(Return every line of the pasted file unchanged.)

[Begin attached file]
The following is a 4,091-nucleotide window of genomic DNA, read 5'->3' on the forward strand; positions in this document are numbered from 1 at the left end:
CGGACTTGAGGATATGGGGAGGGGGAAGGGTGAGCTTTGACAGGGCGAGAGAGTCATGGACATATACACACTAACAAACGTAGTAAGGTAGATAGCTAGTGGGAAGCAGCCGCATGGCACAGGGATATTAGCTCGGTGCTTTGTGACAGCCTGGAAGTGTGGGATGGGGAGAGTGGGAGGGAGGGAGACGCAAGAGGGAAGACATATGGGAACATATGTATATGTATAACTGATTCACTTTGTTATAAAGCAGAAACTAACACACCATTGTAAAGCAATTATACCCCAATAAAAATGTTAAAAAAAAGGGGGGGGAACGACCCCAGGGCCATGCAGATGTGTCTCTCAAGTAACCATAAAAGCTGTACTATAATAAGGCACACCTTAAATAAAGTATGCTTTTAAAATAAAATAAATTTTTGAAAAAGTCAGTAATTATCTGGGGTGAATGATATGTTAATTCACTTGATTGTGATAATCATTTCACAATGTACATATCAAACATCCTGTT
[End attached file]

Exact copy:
The following is a 4,091-nucleotide window of genomic DNA, read 5'->3' on the forward strand; positions in this document are numbered from 1 at the left end:
CGGACTTGAGGATATGGGGAGGGGGAAGGGTGAGCTTTGACAGGGCGAGAGAGTCATGGACATATACACACTAACAAACGTAGTAAGGTAGATAGCTAGTGGGAAGCAGCCGCATGGCACAGGGATATTAGCTCGGTGCTTTGTGACAGCCTGGAAGTGTGGGATGGGGAGAGTGGGAGGGAGGGAGACGCAAGAGGGAAGACATATGGGAACATATGTATATGTATAACTGATTCACTTTGTTATAAAGCAGAAACTAACACACCATTGTAAAGCAATTATACCCCAATAAAAATGTTAAAAAAAAGGGGGGGGAACGACCCCAGGGCCATGCAGATGTGTCTCTCAAGTAACCATAAAAGCTGTACTATAATAAGGCACACCTTAAATAAAGTATGCTTTTAAAATAAAATAAATTTTTGAAAAAGTCAGTAATTATCTGGGGTGAATGATATGTTAATTCACTTGATTGTGATAATCATTTCACAATGTACATATCAAACATCCTGTT